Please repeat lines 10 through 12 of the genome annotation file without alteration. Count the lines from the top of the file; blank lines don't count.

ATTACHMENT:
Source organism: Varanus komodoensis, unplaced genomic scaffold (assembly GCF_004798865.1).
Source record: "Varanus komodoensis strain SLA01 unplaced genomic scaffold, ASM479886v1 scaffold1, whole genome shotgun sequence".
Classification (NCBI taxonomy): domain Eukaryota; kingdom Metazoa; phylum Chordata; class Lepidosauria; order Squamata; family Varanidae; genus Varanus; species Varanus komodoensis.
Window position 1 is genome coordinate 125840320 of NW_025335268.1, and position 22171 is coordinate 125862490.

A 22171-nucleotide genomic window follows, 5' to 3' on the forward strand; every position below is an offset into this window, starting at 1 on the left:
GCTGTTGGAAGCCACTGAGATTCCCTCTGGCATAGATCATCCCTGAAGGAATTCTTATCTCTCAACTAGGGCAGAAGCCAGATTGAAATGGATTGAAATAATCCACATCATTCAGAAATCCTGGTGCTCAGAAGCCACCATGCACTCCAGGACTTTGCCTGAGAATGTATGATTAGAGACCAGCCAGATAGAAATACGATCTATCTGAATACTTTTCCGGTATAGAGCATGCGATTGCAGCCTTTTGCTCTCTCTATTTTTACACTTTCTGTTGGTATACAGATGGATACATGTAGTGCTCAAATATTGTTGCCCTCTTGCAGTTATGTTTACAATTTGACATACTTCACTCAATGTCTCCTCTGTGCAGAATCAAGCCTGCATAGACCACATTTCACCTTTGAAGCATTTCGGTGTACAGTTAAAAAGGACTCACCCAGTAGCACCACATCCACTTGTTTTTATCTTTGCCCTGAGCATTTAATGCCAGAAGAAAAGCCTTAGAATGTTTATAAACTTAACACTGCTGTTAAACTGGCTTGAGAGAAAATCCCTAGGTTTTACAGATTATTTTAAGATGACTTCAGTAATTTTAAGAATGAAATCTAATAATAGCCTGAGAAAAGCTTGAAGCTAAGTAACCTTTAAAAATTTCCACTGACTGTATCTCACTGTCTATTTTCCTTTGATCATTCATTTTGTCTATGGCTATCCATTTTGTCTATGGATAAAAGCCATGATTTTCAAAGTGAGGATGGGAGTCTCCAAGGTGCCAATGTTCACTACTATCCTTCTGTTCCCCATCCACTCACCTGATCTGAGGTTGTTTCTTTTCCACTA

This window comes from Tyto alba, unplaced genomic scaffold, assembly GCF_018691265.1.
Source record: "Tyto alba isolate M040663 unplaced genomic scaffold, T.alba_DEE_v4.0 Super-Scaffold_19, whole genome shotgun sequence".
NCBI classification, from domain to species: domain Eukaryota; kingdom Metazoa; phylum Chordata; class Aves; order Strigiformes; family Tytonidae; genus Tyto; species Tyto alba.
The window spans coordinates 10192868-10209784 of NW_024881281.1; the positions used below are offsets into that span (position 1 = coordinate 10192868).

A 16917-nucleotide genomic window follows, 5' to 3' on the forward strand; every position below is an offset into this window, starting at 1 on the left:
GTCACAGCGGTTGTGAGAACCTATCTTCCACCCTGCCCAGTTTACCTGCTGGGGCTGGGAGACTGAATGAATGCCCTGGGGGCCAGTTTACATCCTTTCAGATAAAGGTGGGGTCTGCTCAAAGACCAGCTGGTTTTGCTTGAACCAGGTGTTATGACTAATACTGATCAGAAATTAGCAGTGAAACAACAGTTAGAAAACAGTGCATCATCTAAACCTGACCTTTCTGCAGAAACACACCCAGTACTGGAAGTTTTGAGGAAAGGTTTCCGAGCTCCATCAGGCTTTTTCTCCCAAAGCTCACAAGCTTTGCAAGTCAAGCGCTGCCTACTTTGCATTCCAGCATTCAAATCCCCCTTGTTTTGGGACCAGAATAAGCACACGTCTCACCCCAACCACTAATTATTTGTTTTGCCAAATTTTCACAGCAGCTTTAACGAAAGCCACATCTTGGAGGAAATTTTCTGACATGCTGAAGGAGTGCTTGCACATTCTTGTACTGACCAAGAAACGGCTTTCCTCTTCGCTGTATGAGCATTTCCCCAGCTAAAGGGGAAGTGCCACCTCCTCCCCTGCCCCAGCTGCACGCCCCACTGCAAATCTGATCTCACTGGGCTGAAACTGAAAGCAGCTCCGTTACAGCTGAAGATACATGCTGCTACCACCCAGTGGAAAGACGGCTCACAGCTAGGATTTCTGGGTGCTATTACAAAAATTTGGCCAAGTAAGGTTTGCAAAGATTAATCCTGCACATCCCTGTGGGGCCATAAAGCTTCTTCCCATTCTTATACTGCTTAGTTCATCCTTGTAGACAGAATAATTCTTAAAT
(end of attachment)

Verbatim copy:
The window spans coordinates 10192868-10209784 of NW_024881281.1; the positions used below are offsets into that span (position 1 = coordinate 10192868).

A 16917-nucleotide genomic window follows, 5' to 3' on the forward strand; every position below is an offset into this window, starting at 1 on the left:
GTCACAGCGGTTGTGAGAACCTATCTTCCACCCTGCCCAGTTTACCTGCTGGGGCTGGGAGACTGAATGAATGCCCTGGGGGCCAGTTTACATCCTTTCAGATAAAGGTGGGGTCTGCTCAAAGACCAGCTGGTTTTGCTTGAACCAGGTGTTATGACTAATACTGATCAGAAATTAGCAGTGAAACAACAGTTAGAAAACAGTGCATCATCTAAACCTGACCTTTCTGCAGAAACACACCCAGTACTGGAAGTTTTGAGGAAAGGTTTCCGAGCTCCATCAGGCTTTTTCTCCCAAAGCTCACAAGCTTTGCAAGTCAAGCGCTGCCTACTTTGCATTCCAGCATTCAAATCCCCCTTGTTTTGGGACCAGAATAAGCACACGTCTCACCCCAACCACTAATTATTTGTTTTGCCAAATTTTCACAGCAGCTTTAACGAAAGCCACATCTTGGAGGAAATTTTCTGACATGCTGAAGGAGTGCTTGCACATTCTTGTACTGACCAAGAAACGGCTTTCCTCTTCGCTGTATGAGCATTTCCCCAGCTAAAGGGGAAGTGCCACCTCCTCCCCTGCCCCAGCTGCACGCCCCACTGCAAATCTGATCTCACTGGGCTGAAACTGAAAGCAGCTCCGTTACAGCTGAAGATACATGCTGCTACCACCCAGTGGAAAGACGGCTCACAGCTAGGATTTCTGGGTGCTATTACAAAAATTTGGCCAAGTAAGGTTTGCAAAGATTAATCCTGCACATCCCTGTGGGGCCATAAAGCTTCTTCCCATTCTTATACTGCTTAGTTCATCCTTGTAGACAGAATAATTCTTAAAT